By now, we’ve introduced various leadership styles in our series. Some you may be familiar with, while others are completely new concepts. Today’s leadership style is one you’ve likely heard of, and maybe even actively practice in your own role: democratic leadership.
What is democratic leadership?
Democratic leadership, which is also commonly known as participative leadership, is about letting multiple people participate in the decision-making process. This type of leadership can be seen in a wide range of contexts, from businesses to schools to governments.
In the 1990’s, John Gastil published an article in the journal Human Relations that outlined the framework for democratic leadership. This framework defines three core tenets of this leadership style:
- The distribution of responsibility. The democratic leader shouldn’t be the one to hold onto all the responsibility. Instead, their role is to distribute the responsibility and maximize the involvement of others in an effort to achieve the specified objectives.
- The empowerment of others. Democratic leaders also need to empower their members to make smart decisions. Encouraging people to take on shared responsibilities is a great way to achieve this, as the process of involvement can help them become more practiced at decision-making, critical thinking, and other valuable skills that can increase their self esteem and competence.
- The aiding of decision-making. Finally, democratic leaders also need to play the role of facilitator when it comes to decision making. This means being able to guide groups through productive conversations, maintaining healthy relationships across teams, and creating a space where a democratic approach is truly embraced.
What are the pros and cons of democratic leadership?
In today’s workplace, democratic leadership is widely accepted and practiced. However, that doesn’t mean it doesn’t have drawbacks or weaknesses. To give you a complete picture of this leadership style, we outlined the pros and cons below:
- Encourages collaboration
- Inclusive of a variety of opinions and ways of thinking
- Leads to higher group engagement and productivity
- Can result in more creative solutions
- The outcome is supported by the majority
- The minority opinion is overridden
- The involvement of multiple people can lead to more communication gaps and confusion
- Can take a longer time to come to a decision
- An unskilled or untrained group can result in more decision making
How to apply democratic leadership
One of the benefits of democratic leadership is that it can be applied in many contexts. Whether you’re an elementary school principal running a meeting for the parents of students or a vice president hosting a brainstorm with employees, democratic leadership can be a valuable skill to turn to. In order to maximize the effectiveness of this leadership style, we recommend taking the following steps:
Invest in training
A democratic organization is only as good as its members. In other words, if your members don’t know how to think critically and make good decisions, you likely won’t see positive outcomes. It’s unfair to expect everyone to magically obtain these skills, which is why training is such a critical component of democratic leadership. Allow your members to take courses, receive coaching or mentoring, and discover learning opportunities to help them improve. Most importantly, give them the time and space to practice these new skills without fear of failure.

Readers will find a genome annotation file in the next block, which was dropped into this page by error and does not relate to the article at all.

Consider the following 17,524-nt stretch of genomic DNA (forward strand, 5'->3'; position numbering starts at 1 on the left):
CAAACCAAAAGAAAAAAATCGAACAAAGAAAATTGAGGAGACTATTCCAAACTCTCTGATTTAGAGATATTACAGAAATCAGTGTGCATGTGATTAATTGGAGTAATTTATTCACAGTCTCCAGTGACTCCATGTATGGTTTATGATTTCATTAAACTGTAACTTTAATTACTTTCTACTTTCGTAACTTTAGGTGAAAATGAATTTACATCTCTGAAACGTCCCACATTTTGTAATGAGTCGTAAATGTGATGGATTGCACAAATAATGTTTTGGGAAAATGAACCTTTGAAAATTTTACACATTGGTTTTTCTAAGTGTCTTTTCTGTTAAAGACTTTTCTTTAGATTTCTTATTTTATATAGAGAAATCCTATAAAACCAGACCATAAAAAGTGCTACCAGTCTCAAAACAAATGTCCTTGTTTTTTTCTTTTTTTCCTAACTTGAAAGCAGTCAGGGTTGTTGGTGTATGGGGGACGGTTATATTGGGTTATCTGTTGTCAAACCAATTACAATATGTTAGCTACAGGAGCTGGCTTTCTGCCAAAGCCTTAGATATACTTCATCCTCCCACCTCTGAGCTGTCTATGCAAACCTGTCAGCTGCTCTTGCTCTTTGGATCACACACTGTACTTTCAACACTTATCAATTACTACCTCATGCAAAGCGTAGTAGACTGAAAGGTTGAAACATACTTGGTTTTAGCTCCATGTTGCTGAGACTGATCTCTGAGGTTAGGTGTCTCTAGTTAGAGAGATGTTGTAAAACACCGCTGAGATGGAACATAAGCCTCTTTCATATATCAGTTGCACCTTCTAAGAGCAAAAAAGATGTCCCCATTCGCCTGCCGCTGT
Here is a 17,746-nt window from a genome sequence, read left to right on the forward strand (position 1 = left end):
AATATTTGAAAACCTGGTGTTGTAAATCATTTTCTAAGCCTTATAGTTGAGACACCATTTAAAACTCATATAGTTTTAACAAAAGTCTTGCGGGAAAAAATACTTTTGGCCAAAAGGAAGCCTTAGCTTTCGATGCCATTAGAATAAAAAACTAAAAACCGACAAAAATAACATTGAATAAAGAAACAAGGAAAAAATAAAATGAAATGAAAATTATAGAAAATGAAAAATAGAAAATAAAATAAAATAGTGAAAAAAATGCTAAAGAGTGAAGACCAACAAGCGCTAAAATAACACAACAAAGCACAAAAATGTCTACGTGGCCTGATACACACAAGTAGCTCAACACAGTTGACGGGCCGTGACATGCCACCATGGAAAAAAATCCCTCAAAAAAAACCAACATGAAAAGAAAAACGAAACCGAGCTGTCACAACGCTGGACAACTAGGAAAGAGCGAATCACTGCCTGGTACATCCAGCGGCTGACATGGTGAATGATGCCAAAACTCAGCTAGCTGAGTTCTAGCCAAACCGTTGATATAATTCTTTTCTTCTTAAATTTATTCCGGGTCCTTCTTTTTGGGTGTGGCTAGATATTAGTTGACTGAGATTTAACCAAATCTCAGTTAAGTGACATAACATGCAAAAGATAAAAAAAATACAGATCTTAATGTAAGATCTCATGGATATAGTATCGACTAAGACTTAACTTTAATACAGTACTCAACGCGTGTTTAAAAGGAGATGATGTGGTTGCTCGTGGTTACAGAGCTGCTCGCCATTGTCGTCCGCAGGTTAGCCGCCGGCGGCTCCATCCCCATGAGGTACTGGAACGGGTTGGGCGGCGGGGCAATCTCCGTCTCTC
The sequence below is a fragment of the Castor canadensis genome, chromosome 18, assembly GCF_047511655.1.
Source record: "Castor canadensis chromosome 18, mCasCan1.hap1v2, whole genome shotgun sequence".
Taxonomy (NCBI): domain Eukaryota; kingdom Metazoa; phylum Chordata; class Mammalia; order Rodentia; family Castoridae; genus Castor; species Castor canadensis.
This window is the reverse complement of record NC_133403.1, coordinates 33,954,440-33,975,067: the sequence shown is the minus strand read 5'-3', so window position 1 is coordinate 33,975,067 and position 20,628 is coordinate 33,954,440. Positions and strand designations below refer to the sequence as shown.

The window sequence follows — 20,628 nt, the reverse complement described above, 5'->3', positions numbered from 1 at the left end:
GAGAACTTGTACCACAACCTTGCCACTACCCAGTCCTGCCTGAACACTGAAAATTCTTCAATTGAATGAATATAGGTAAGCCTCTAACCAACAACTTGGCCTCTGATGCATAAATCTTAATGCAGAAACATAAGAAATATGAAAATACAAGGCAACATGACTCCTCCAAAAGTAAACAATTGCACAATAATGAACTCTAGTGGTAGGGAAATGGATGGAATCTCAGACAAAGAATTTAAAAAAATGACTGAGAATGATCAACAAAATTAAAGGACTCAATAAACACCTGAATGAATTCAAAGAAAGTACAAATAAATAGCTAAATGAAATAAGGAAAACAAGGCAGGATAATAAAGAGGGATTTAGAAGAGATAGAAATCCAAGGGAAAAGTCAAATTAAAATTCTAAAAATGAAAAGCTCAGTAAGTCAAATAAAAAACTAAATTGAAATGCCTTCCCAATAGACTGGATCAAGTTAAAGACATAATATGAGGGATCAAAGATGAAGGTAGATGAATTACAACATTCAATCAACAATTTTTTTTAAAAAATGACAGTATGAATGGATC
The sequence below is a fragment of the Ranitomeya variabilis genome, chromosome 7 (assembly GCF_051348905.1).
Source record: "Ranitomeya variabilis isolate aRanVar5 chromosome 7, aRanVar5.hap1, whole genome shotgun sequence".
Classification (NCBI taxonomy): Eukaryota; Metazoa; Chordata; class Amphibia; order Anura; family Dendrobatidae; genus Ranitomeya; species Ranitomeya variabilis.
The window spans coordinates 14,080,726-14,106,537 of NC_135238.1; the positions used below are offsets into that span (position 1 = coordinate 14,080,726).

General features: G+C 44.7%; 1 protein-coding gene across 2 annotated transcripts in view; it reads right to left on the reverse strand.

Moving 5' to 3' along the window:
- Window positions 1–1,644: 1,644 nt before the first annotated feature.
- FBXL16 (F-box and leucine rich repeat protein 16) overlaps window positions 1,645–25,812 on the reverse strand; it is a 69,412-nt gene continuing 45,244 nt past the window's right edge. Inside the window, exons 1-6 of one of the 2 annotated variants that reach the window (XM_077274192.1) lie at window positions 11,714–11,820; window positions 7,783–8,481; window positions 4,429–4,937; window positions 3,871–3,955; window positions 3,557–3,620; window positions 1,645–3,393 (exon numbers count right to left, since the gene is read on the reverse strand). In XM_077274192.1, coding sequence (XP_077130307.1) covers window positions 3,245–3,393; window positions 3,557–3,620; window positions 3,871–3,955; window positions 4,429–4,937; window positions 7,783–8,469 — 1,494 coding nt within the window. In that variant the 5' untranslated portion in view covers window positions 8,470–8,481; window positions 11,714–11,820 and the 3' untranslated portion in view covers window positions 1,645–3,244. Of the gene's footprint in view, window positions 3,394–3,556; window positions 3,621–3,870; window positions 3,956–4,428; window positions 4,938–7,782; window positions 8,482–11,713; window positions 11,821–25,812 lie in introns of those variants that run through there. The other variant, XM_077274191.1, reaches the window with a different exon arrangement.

Similarly, we encourage democratic leaders to invest in their own training as well! Being a democratic leader requires you to practice many skills – such as communicating, facilitating, speaking, and relationship building, among others. If you find yourself struggling in any of these areas, seek out additional support.
It may be tempting to guide decisions in a certain direction, especially if you strongly feel that one option is better than the other. However, this defeats the purpose of democratic leadership. Remember: your role isn’t to influence the decisions that are made. Your goal is to share the responsibility, empower your members, then facilitate the decision-making process. While challenging, you have to make yourself as much of a neutral third-party member as possible.
Find opportunities to improve
One of the downsides of the democratic leadership style is that some people will inevitably be unhappy with the final decision. While we empathize with wanting to make everyone happy, it’s simply not realistic. So don’t be hard on yourself when members complain about the outcome. Instead, use this as an opportunity to improve. Besides being unhappy with the results, do your members have any constructive feedback to share about the process or your method of leadership? It may be difficult to hear, but these observations can be incredibly valuable and help you fine-tune your leadership style.
Look around, and you’re likely to see democratic leadership in action everywhere. If this is a leadership style that appeals to you, we encourage you to take our recommendations to start putting it to practice.
Understanding the strengths and weaknesses of your own leadership style can help you better identify which approach is best for your current role. Check out our ebook, 10 Leadership Styles You Should Know, to learn more about different approaches to leadership and when and how to apply them.